Former president Barack Obama adopted this technique, as in 2012 he told Vanity Fair life as the US leader required him to cut away the mundane, frustrating decisions.
You’ll see I wear only gray or blue suits. I’m trying to pare down decisions. I don’t want to make decisions about what I’m eating or wearing, because I have too many other decisions to make.
Another way to cut down on decision-making is to leave it up to fate, especially if you’re not too bothered about the outcome. The app Decide Now!, for example, allows users to put a options on to a wheel – then all you have to do is give it a spin and see where the arrow lands.
This sort of process can even help you figure out what you want through process of elimination, as you might be disappointed by the outcome and realise another option is more desirable.
Taking away simple choices can help but unfortunately not all decisions are so easily dismissed and as a result much of the anxiety comes not from the choice of A or B but from the impacts that choice will have.
There’s a lot of elements to making a decision; what course will your life take after making your selection? What are the short and long term impacts? Who else will your choice affect? Will it affect that person positively or negatively? Is it the right choice or the sensible choice?
Having to consider these knock-on effects can make the decision-maker become overwhelmed and as a result sometimes people can fall back on the easiest choice, or just avoid making any kind of judgment at all.
Heycar’s survey found people have missed out on some big opportunities as a result of decidophobia, with 31 per cent missing out on a new job, 22 per cent losing the chance of a profitable investment and 17 per cent missing out on their perfect partner.
68 per cent of those surveyed admitted less choice would make their day-to-day decision-making simpler, but if that were the case the human tendency to want what we can’t have would no doubt come in to play and we’d probably get frustrated at missing out on potential options.
It might seem like a lose-lose situation but Dr. Thiyagarajan offered some advice on how to make rational and well-informed decisions without panicking, pointing out the importance of managing time and taking care of yourself.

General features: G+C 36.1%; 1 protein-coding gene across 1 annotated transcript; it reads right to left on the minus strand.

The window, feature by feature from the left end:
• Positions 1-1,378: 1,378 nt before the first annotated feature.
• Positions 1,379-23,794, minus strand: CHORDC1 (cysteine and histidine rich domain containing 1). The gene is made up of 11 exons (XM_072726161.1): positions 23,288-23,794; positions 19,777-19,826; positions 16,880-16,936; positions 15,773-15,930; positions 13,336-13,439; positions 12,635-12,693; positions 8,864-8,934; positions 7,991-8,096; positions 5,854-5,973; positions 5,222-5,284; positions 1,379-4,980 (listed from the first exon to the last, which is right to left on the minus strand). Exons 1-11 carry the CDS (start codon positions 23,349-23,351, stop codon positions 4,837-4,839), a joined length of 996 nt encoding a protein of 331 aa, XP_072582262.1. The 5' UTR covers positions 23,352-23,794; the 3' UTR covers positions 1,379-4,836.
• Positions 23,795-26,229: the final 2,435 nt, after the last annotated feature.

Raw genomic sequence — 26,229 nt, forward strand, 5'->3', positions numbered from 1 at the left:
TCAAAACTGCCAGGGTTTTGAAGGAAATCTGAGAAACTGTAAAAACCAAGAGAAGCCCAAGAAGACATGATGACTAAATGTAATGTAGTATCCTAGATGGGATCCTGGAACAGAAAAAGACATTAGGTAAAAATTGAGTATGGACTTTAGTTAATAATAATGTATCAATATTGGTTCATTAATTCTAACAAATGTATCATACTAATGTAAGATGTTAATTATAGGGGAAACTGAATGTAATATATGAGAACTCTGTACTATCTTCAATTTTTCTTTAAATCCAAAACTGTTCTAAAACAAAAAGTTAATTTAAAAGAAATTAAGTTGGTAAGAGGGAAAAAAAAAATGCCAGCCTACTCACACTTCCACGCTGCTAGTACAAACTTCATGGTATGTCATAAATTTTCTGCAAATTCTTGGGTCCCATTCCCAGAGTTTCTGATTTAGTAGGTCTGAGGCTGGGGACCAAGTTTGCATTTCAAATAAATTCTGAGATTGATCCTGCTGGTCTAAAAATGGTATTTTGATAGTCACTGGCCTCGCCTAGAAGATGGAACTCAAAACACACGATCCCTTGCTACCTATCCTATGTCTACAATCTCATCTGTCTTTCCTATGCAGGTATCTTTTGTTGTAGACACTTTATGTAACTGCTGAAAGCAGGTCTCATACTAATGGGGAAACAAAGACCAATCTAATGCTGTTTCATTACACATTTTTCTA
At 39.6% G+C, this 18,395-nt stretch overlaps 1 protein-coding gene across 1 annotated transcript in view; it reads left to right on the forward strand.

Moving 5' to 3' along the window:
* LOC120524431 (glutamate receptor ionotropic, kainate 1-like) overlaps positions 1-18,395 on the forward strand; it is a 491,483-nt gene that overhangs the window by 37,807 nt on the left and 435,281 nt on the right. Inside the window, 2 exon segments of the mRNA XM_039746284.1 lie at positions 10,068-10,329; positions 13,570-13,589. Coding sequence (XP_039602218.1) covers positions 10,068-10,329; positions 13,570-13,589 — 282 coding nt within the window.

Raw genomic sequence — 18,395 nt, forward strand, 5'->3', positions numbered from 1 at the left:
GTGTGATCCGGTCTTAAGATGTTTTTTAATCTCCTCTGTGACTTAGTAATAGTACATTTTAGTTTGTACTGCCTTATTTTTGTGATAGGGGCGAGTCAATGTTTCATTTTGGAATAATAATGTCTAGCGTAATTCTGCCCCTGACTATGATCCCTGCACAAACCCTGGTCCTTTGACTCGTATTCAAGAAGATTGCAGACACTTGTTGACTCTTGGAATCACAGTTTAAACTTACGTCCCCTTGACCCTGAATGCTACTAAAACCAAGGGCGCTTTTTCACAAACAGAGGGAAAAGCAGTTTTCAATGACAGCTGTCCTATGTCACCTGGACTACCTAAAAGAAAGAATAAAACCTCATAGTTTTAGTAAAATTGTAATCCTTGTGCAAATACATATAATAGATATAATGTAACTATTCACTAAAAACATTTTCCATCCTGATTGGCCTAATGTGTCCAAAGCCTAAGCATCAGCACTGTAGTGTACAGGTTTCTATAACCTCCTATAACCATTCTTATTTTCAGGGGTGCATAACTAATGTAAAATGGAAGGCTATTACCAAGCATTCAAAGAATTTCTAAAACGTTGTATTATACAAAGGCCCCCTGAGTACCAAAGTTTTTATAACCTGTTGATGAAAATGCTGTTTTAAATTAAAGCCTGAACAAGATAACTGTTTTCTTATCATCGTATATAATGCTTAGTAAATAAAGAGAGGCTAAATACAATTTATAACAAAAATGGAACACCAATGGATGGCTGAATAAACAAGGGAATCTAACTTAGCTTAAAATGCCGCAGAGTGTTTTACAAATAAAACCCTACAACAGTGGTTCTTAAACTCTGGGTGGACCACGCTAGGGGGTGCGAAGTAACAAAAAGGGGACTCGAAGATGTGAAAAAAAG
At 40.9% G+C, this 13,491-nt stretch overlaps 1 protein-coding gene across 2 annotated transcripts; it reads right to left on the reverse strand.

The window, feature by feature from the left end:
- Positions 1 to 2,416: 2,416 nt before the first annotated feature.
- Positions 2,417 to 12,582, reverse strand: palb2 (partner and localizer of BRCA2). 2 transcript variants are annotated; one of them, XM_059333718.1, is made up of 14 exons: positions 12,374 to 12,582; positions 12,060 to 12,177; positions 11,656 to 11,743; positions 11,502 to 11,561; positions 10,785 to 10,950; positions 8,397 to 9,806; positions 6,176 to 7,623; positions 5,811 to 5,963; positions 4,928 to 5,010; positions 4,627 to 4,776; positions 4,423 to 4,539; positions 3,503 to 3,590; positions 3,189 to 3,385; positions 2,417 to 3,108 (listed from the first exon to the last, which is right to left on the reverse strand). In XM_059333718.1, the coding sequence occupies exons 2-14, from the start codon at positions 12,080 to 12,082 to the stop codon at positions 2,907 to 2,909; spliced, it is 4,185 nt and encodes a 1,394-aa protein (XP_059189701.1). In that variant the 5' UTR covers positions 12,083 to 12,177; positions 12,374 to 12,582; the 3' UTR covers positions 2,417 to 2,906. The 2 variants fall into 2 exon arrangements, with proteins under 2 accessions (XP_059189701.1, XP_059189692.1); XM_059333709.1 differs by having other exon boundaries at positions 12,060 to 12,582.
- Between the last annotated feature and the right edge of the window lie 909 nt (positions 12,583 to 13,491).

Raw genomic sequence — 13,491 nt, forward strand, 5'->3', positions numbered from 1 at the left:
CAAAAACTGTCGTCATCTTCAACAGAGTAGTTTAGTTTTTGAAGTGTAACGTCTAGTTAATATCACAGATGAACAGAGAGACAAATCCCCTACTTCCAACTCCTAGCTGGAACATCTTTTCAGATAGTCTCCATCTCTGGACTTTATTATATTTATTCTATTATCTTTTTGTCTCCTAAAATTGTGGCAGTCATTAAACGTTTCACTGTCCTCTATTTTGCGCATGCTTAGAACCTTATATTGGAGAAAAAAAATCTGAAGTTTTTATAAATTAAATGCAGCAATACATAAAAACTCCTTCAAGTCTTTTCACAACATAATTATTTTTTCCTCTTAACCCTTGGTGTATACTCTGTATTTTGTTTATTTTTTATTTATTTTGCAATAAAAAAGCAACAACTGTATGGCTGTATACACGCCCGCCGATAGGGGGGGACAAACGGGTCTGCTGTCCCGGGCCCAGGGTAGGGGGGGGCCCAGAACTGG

Use your time sensibly to prioritise the most important elements of your decision. Remember that you can only control so much – don’t be afraid to ask others for help if you need it.
Regular exercise, a balanced diet, enough sleep, moderate caffeine and alcohol consumption, and avoiding smoking and illegal drugs can all help to clear your mind and make calmer decisions.
Dr. Thiyagarajan also recommended spending time with friends and family and enjoying hobbies as ways to take your mind off things causing you stress – whether it be a big decision, work or relationships.
The Medical Director continued:
If you can, try and identify what makes you feel stressed and attempt to change how you react to reduce the impact it has on you.
Using stress self-help books, online articles and podcasts, as well as speaking to friends and family, can help further your stress management techniques and better prepare you for times when you need to make big decisions in the future.
Very Well Mind urge people to get comfortable with the word ‘no’ to take the stress out of making decisions just to please others, as well as being confident a choice you’ve made is the right one.
Hindsight’s 20/20 but there’s no point dwelling on something when you’ve already made your bed. Focus on the benefits rather the downsides and don’t beat yourself up about it.
Sometimes there’s just no getting out of making a decision but putting some of these techniques to use can help make the process less stressful. Taking time to make the right choice is a much better alternative than panicking and making yourself miserable.
Whether it’s deciding if you want a new job or simply picking between a Meatball Marinara or a Spicy Italian, don’t let decidophobia get the better of you!